Industry and academia stepped up to the challenge when COVID-19 put medical supplies and PPE under enormous strain. Andrew Wade reports.
Category: Covid-19 response
Project: CE Imperial Lather
Alongside pasta and toilet roll, one of the first things to disappear from supermarket shelves in the early days of the pandemic was hand sanitiser. What had been a low-cost, freely available product, became a highly prized and overpriced commodity practically overnight. As consumers scrambled to stock up on the antibacterial gel, hospitals and care homes also began to feel the pinch, struggling to provide staff with an essential tool for preventing COVID transmission.
In response to the shortage and an emergency appeal from the Imperial College Healthcare NHS Trust, a small team of volunteers from Imperial’s chemical engineering department came together to find a solution, sourcing feedstocks for hand sanitiser and establishing a production line. Initially, the team relied on donations of excess ingredients from various other Imperial departments, converting existing undergraduate teaching laboratories into the main production area to manufacture the gel. Once news of the project got out, London gin distillery Sipsmiths got in touch and pledged to provide 10,000 litres of ethanol, a key base component for the production of hand sanitiser.
The Science Museum – located adjacent to Imperial College in South Kensington – then stepped up with a supply of glycerol, another vital ingredient. All that was needed now was a name. If The Engineer was giving awards for the best project title, Imperial Lather would undoubtedly walk away with the Grand Prix. But how to get the fabulously monikered gel out to the frontlines where it was so desperately needed? Lockdown meant that many courier services were cancelled or severely overstretched. Fortunately, one of the team was ADR registered – licensed to transport hazardous goods by road – and the gel was distributed across an 80-mile delivery route using one of Imperial College’s own vans.
Throughout the early stages of the pandemic, the team sourced, manufactured and distributed thousands of litres of hand sanitiser gel to hospitals and care homes around London. It’s a project that typifies how UK industry has responded to the COVID crisis, and one which had an immediate and important impact on the frontlines of healthcare.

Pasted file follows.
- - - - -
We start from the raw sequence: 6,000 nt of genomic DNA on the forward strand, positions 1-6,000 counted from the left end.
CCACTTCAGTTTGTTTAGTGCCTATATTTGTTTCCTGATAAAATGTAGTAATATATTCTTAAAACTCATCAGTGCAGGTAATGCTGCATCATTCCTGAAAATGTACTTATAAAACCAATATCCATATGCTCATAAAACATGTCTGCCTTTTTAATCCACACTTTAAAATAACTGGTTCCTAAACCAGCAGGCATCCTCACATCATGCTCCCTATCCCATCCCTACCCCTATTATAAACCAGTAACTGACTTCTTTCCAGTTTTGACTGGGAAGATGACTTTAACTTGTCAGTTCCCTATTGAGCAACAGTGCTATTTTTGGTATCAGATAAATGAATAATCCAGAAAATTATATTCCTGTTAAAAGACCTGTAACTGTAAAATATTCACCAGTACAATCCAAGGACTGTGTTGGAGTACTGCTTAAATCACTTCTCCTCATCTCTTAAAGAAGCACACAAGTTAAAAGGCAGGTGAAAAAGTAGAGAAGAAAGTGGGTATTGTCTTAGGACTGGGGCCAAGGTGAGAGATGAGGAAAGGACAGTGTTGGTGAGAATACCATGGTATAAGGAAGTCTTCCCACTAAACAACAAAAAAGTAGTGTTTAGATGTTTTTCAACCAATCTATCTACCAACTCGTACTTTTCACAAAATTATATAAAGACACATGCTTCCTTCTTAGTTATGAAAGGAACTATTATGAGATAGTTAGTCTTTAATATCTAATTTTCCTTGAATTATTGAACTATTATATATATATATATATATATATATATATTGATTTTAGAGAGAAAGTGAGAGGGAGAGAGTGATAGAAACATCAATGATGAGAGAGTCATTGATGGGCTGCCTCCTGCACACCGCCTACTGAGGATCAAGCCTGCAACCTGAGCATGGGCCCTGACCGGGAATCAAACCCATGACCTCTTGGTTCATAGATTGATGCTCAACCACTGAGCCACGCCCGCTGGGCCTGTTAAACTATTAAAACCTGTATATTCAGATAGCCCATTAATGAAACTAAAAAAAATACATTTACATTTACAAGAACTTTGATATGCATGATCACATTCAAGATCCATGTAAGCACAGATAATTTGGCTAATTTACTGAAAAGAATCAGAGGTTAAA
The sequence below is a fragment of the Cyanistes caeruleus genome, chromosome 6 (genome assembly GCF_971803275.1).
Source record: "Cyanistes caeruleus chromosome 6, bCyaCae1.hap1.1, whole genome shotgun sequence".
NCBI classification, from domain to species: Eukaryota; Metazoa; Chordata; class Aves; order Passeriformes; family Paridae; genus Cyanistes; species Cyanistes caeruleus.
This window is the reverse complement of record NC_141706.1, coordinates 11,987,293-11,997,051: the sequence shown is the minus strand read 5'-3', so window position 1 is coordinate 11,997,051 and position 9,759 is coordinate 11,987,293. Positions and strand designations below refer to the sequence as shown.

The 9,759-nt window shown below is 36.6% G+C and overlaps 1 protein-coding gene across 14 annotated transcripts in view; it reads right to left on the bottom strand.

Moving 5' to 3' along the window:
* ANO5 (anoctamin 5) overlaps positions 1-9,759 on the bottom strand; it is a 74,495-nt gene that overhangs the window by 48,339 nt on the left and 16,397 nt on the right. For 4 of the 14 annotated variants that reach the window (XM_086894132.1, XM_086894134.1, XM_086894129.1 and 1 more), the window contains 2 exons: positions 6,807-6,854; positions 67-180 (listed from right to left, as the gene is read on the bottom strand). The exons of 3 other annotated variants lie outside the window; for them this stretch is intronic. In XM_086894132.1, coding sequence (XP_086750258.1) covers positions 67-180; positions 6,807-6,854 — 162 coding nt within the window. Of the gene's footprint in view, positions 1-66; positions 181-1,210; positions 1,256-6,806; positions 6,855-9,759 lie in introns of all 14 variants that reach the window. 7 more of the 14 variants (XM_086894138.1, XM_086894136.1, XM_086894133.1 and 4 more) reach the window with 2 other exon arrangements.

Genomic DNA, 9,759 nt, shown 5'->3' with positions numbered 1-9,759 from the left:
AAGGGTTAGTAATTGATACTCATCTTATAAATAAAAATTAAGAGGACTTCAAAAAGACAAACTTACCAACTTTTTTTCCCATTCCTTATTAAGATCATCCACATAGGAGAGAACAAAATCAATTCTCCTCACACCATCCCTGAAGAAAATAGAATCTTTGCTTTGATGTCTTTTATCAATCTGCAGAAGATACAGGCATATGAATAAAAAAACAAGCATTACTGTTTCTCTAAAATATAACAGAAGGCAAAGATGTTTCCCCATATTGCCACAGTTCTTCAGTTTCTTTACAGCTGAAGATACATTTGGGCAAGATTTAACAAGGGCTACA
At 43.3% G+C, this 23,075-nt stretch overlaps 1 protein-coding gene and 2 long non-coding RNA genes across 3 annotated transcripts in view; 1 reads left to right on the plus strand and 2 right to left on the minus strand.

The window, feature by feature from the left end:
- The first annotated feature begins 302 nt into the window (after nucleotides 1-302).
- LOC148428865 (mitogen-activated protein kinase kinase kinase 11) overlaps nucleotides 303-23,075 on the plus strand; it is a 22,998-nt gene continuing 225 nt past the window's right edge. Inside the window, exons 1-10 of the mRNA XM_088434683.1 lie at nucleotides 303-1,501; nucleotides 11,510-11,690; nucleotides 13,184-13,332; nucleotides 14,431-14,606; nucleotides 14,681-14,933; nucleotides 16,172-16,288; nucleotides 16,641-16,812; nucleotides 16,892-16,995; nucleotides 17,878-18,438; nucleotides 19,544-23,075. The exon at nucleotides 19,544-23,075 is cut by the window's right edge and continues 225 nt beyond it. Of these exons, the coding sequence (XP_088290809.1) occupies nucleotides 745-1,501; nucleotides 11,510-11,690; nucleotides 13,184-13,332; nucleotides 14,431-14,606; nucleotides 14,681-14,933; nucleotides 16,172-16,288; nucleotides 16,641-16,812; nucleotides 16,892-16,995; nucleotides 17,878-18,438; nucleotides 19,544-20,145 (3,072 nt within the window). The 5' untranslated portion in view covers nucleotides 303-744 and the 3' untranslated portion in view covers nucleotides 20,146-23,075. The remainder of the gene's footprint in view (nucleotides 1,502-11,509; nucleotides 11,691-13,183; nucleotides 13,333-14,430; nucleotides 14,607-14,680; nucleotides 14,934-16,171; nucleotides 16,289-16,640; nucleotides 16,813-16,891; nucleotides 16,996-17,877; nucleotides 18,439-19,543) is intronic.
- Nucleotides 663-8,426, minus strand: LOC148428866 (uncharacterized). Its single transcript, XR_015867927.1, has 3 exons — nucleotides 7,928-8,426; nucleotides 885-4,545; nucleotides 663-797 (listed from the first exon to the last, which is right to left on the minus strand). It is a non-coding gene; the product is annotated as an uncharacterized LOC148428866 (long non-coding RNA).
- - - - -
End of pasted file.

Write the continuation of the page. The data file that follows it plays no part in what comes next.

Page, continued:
Category: Covid-19 response
Project: 3D printed auxetic nasopharyngeal swabs for COVID-19 sample collection
Partners: University of Wolverhampton with 6DME UK
As anyone who has been tested for COVID-19 over the past year can confirm, having a six-inch swab inserted into the nasal passage does not make for the most pleasant of experiences. This collaboration, led by the University of Wolverhampton, sought not only to reduce the discomfort arising from nasopharyngeal swabs, but to do so using 3D printing and an open-source design that could be replicated anywhere in the world.
The nasopharyngeal swabs required for the coronavirus tests are different from standard cotton swabs. They are usually 15 cm long with a tip diameter of 0.35-0.40 cm suitable to get to the nasopharynx. According to the guidelines issued by the Centre for Disease Control and Prevention in the US, the swabs should be made of synthetic fibre and not comprise a wooden shaft, as this can interfere with test results. Usually, the nasopharyngeal swabs are inserted through the nostril until they reach the inferior concha and the back of the nasopharyngeal cavity. They are then rotated five times and removed to be analysed, whether locally using lateral flow kits or in the laboratory with PCR (polymerase chain reaction) testing.
Working with 6DME, the Wolverhampton team developed a new self-adjusting 3D printed nasal swab design to mitigate the discomfort of the testing process by shrinking to better fit the patient’s nasal cavity. The partners used computer aided design (CAD), finite element analysis (FEA) and surrogate modelling techniques to develop a metamaterial swab that adapts to the contours of each individual’s nasal passage, putting significantly less stress on the surrounding tissues in comparison to traditional swabs. To ensure that as many people as possible benefit from the research, the team said it will make the design and all accompanying data publicly available so that the swabs can be 3D printed anywhere and on demand.